The Shawl-Anderson Youth Ensemble, a key component of Shawl-Anderson Dance Center’s youth program in Berkeley, California, strives to develop the whole person, not just improve dance technique. And its caliber of performance has made SAYE visible and respected in the San Francisco Bay Area over the past 13 years.
As a pre-professional, audition-based, modern performance group for ages 14 to 18, SAYE has its dancers co-create at least six pieces with professional choreographers each year. These dances explore relevant topics for teens, like bullying, coming-of-age and claiming identity.
For La Riña (The Dispute), from the 2018–19 season, choreographer Rogelio Lopez asked the dancers to consider the experience of “inferiority” or “superiority” within an intimate relationship. The students magnified the process with conversations about bullying at school and wider-spread aggression toward women. (The piece was aptly made during the Kavanaugh hearings.)
“It started out with two dancers staring at each other menacingly. One hit the other and pushed her to the ground,” says dancer Eláh Sordean (age 17). “Throughout the piece different people were lifted and thrown around. At the end, roles were reversed, and the other dancer did the pushing.”
Making La Riña was one thing, but performing it (with rigor) was another—revealing to the dancers the scope and impact of their own emotions. “It really showed me how violence is a cycle,” Sordean says. Odessa Newman (age 18) felt a mixture of satisfaction and alarm from just how heavily the piece landed. “The emotions were real in our bodies,” she says. “I felt things I didn’t know I could feel while ‘acting.'”
Mo Miner directs SAYE, teaches its modern classes, selects each season’s choreographers and makes work with the group. She guides the teens to “work hard, think critically, support one another, ask thoughtful questions, make decisions and treat their teachers/choreographers with respect,” she says. She models professional behavior, and her standards are passed from leading veteran members to newcomers.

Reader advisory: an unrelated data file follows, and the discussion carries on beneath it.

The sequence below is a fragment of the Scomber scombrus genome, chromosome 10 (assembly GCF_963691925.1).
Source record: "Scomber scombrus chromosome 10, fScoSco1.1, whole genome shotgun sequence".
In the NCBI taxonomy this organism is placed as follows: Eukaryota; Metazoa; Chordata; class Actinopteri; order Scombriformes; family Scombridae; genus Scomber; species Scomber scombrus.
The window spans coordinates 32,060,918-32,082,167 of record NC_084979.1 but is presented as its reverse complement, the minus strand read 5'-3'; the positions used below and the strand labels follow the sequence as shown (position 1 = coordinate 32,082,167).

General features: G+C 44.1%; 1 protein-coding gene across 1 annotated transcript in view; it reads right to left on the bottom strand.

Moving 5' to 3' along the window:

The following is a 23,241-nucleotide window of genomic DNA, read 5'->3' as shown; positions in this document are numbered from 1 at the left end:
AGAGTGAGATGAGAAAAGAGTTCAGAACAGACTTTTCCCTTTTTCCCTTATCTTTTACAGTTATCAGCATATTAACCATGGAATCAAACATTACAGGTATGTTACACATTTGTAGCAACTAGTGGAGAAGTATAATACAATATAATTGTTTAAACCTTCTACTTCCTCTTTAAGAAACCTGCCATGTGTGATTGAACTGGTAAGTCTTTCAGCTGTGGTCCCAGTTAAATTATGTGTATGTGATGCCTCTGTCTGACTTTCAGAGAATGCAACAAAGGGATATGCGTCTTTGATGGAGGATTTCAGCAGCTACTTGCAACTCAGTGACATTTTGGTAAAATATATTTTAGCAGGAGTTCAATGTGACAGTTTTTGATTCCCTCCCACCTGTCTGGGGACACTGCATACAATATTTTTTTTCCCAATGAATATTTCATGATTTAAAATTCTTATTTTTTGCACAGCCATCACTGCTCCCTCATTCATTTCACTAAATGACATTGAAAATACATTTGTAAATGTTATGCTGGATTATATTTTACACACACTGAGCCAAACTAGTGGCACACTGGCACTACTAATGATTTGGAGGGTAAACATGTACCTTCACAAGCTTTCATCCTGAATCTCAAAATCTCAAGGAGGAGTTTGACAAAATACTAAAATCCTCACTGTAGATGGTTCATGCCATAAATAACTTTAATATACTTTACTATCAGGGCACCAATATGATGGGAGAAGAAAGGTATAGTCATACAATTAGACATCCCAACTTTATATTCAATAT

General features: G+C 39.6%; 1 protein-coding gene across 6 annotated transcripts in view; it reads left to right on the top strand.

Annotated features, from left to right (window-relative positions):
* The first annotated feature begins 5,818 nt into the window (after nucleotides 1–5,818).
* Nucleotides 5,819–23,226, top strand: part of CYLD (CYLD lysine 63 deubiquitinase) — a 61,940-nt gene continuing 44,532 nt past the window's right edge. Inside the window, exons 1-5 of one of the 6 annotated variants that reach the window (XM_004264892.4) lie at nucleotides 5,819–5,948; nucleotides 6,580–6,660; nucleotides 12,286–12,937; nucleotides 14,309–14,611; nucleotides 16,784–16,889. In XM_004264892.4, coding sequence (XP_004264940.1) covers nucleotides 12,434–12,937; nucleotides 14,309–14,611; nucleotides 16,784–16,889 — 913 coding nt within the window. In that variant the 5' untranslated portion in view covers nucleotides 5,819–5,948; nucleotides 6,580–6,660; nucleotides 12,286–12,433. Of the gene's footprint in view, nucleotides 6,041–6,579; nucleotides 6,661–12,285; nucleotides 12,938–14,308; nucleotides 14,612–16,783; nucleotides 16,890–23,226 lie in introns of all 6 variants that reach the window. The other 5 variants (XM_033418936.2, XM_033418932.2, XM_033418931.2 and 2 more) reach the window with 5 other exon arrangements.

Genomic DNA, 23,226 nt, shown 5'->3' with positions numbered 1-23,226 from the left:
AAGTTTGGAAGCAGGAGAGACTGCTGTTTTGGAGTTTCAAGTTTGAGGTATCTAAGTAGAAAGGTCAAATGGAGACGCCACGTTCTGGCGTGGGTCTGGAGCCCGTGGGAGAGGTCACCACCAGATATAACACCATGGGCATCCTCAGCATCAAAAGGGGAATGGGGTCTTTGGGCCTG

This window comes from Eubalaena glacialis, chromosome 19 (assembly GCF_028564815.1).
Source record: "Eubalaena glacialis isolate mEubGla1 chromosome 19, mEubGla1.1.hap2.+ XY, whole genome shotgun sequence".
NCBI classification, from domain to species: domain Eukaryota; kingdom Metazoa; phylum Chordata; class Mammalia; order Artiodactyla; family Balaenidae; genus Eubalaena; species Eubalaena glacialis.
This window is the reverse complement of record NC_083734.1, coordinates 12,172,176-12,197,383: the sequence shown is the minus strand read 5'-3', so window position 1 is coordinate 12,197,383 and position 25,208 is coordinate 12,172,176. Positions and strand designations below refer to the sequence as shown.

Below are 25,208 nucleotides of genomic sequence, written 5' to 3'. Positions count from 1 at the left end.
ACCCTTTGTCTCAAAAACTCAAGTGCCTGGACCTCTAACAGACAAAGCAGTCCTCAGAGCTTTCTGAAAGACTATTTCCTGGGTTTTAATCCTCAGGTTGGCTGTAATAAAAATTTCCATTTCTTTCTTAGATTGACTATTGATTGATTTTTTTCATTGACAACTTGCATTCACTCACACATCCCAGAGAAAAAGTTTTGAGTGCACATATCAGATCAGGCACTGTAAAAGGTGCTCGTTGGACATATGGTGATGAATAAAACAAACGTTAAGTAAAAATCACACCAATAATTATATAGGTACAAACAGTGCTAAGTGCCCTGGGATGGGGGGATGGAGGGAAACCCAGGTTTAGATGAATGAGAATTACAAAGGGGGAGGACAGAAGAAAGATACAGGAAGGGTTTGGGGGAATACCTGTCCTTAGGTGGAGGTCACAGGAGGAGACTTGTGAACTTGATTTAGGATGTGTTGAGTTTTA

As for teaching technique, Miner’s approach is stout. “I use the same phrase material that I use for my adult advanced classes,” she says. “I sprinkle in other components of modern dance training, including improvisation, composition, anatomy, partnering, inversions and floor work, and somatic practices.”
The choreographers Miner brings in don’t tailor or simplify their processes either. Instead, they treat rehearsals with SAYE like they would with their own companies. “We were trusted with work that people are doing professionally. That’s different from other youth performance programs,” says Nina Gonzalez Silas (age 21), alumna. The ensemble has worked with world-class choreographers like Miriam Engel of Israel.
Yet, the effect of the ensemble goes deeper. “As much as it is an education in dance, it’s also an education in how to build a community,” says Eliza Gilligan (age 16). “We learn how to recognize and work with each other’s boundaries.” Miner fosters an environment where teens can feel safe and powerful in physical contact, and can generate new ideas and versions of themselves. When they have things to say, there is space to come forward. The dancers feel connected to one another and to Miner, even nicknaming her “Mo(m).”
Each cohort grows close as they witness and support one another’s virtuosity and imperfection. “Last year I was learning a shoulder roll (I come from ballet), and everyone stopped to offer me helpful tips. We do that a lot,” says Sordean. Recalling times when she was making tricky choreography, Gonzalez Silas says: “What I got from it all was a sense that doing weird stuff brings you closer to people. It’s helpful to be in a place of vulnerability, not in a place of confidence at all times. We weren’t showing off. We were figuring things out together.”
Gonzalez Silas now studies at Barnard College, and her academic work is rooted in inquiry that began in SAYE—questions about the body and selfhood. Alumna Lucia Flexer-Marshall (age 20) is studying dance at UC Santa Cruz and says: “It has been a complete sense of continuity and congruency with my SAYE experience, especially with choreographers allowing for dancers’ creative input. Some dancers here who come from commercial backgrounds are thrown into the deep end. I didn’t feel that way at all.”